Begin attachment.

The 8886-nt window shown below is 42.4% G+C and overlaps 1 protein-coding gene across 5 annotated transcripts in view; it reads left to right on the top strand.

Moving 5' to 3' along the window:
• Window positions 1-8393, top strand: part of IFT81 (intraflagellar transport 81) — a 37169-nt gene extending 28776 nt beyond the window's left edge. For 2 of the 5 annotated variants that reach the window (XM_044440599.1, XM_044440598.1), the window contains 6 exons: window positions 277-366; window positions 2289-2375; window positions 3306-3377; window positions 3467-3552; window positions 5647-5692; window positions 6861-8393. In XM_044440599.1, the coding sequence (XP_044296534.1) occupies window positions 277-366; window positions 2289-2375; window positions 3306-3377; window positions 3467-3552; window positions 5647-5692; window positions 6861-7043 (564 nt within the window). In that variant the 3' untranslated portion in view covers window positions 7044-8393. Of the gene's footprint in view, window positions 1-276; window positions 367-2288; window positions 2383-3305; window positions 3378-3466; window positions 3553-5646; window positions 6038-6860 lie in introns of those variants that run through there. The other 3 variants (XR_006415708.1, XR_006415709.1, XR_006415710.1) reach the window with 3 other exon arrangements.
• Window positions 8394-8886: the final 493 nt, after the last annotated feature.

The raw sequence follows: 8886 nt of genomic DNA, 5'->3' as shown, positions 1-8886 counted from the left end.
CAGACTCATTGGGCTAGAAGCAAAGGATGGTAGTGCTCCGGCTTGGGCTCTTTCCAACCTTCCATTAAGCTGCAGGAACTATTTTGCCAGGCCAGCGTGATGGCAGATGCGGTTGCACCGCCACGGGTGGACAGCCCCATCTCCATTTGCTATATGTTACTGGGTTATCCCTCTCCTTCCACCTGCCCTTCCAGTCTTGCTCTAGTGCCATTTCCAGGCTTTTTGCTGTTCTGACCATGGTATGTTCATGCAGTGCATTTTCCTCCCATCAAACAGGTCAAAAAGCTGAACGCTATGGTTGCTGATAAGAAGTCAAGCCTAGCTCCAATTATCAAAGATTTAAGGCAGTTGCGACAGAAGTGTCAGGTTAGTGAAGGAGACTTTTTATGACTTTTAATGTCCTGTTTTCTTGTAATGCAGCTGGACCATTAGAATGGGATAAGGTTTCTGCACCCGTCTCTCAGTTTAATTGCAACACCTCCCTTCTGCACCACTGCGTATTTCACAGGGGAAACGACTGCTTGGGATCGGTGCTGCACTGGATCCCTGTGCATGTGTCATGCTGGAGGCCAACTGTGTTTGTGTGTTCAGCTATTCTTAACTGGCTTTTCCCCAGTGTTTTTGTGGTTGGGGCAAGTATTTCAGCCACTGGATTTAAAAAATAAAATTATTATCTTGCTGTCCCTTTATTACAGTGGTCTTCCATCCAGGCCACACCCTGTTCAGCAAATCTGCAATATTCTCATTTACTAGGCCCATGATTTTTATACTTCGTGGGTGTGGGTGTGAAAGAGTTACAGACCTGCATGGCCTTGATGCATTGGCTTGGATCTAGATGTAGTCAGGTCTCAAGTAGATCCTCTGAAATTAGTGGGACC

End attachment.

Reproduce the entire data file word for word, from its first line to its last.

The 8886-nt window shown below is 42.4% G+C and overlaps 1 protein-coding gene across 5 annotated transcripts in view; it reads left to right on the top strand.

Moving 5' to 3' along the window:
• Window positions 1-8393, top strand: part of IFT81 (intraflagellar transport 81) — a 37169-nt gene extending 28776 nt beyond the window's left edge. For 2 of the 5 annotated variants that reach the window (XM_044440599.1, XM_044440598.1), the window contains 6 exons: window positions 277-366; window positions 2289-2375; window positions 3306-3377; window positions 3467-3552; window positions 5647-5692; window positions 6861-8393. In XM_044440599.1, the coding sequence (XP_044296534.1) occupies window positions 277-366; window positions 2289-2375; window positions 3306-3377; window positions 3467-3552; window positions 5647-5692; window positions 6861-7043 (564 nt within the window). In that variant the 3' untranslated portion in view covers window positions 7044-8393. Of the gene's footprint in view, window positions 1-276; window positions 367-2288; window positions 2383-3305; window positions 3378-3466; window positions 3553-5646; window positions 6038-6860 lie in introns of those variants that run through there. The other 3 variants (XR_006415708.1, XR_006415709.1, XR_006415710.1) reach the window with 3 other exon arrangements.
• Window positions 8394-8886: the final 493 nt, after the last annotated feature.

The raw sequence follows: 8886 nt of genomic DNA, 5'->3' as shown, positions 1-8886 counted from the left end.
CAGACTCATTGGGCTAGAAGCAAAGGATGGTAGTGCTCCGGCTTGGGCTCTTTCCAACCTTCCATTAAGCTGCAGGAACTATTTTGCCAGGCCAGCGTGATGGCAGATGCGGTTGCACCGCCACGGGTGGACAGCCCCATCTCCATTTGCTATATGTTACTGGGTTATCCCTCTCCTTCCACCTGCCCTTCCAGTCTTGCTCTAGTGCCATTTCCAGGCTTTTTGCTGTTCTGACCATGGTATGTTCATGCAGTGCATTTTCCTCCCATCAAACAGGTCAAAAAGCTGAACGCTATGGTTGCTGATAAGAAGTCAAGCCTAGCTCCAATTATCAAAGATTTAAGGCAGTTGCGACAGAAGTGTCAGGTTAGTGAAGGAGACTTTTTATGACTTTTAATGTCCTGTTTTCTTGTAATGCAGCTGGACCATTAGAATGGGATAAGGTTTCTGCACCCGTCTCTCAGTTTAATTGCAACACCTCCCTTCTGCACCACTGCGTATTTCACAGGGGAAACGACTGCTTGGGATCGGTGCTGCACTGGATCCCTGTGCATGTGTCATGCTGGAGGCCAACTGTGTTTGTGTGTTCAGCTATTCTTAACTGGCTTTTCCCCAGTGTTTTTGTGGTTGGGGCAAGTATTTCAGCCACTGGATTTAAAAAATAAAATTATTATCTTGCTGTCCCTTTATTACAGTGGTCTTCCATCCAGGCCACACCCTGTTCAGCAAATCTGCAATATTCTCATTTACTAGGCCCATGATTTTTATACTTCGTGGGTGTGGGTGTGAAAGAGTTACAGACCTGCATGGCCTTGATGCATTGGCTTGGATCTAGATGTAGTCAGGTCTCAAGTAGATCCTCTGAAATTAGTGGGACC